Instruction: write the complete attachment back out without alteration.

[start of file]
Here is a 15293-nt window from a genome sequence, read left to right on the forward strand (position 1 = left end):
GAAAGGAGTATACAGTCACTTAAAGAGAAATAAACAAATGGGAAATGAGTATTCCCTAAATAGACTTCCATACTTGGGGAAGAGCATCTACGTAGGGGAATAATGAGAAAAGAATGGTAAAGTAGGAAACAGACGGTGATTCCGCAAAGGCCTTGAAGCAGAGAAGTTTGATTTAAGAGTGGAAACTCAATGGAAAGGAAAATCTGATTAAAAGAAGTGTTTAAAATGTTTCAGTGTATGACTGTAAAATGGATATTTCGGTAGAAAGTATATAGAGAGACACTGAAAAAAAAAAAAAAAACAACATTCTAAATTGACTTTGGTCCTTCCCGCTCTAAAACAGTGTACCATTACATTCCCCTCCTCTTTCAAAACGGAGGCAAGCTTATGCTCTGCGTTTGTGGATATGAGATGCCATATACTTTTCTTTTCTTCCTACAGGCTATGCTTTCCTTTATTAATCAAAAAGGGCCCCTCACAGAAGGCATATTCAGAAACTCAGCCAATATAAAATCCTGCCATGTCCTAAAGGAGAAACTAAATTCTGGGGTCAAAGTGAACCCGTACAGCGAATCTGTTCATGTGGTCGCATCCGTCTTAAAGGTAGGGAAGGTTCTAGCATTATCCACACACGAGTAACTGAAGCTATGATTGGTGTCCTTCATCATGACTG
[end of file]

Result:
Here is a 15293-nt window from a genome sequence, read left to right on the forward strand (position 1 = left end):
GAAAGGAGTATACAGTCACTTAAAGAGAAATAAACAAATGGGAAATGAGTATTCCCTAAATAGACTTCCATACTTGGGGAAGAGCATCTACGTAGGGGAATAATGAGAAAAGAATGGTAAAGTAGGAAACAGACGGTGATTCCGCAAAGGCCTTGAAGCAGAGAAGTTTGATTTAAGAGTGGAAACTCAATGGAAAGGAAAATCTGATTAAAAGAAGTGTTTAAAATGTTTCAGTGTATGACTGTAAAATGGATATTTCGGTAGAAAGTATATAGAGAGACACTGAAAAAAAAAAAAAAAACAACATTCTAAATTGACTTTGGTCCTTCCCGCTCTAAAACAGTGTACCATTACATTCCCCTCCTCTTTCAAAACGGAGGCAAGCTTATGCTCTGCGTTTGTGGATATGAGATGCCATATACTTTTCTTTTCTTCCTACAGGCTATGCTTTCCTTTATTAATCAAAAAGGGCCCCTCACAGAAGGCATATTCAGAAACTCAGCCAATATAAAATCCTGCCATGTCCTAAAGGAGAAACTAAATTCTGGGGTCAAAGTGAACCCGTACAGCGAATCTGTTCATGTGGTCGCATCCGTCTTAAAGGTAGGGAAGGTTCTAGCATTATCCACACACGAGTAACTGAAGCTATGATTGGTGTCCTTCATCATGACTG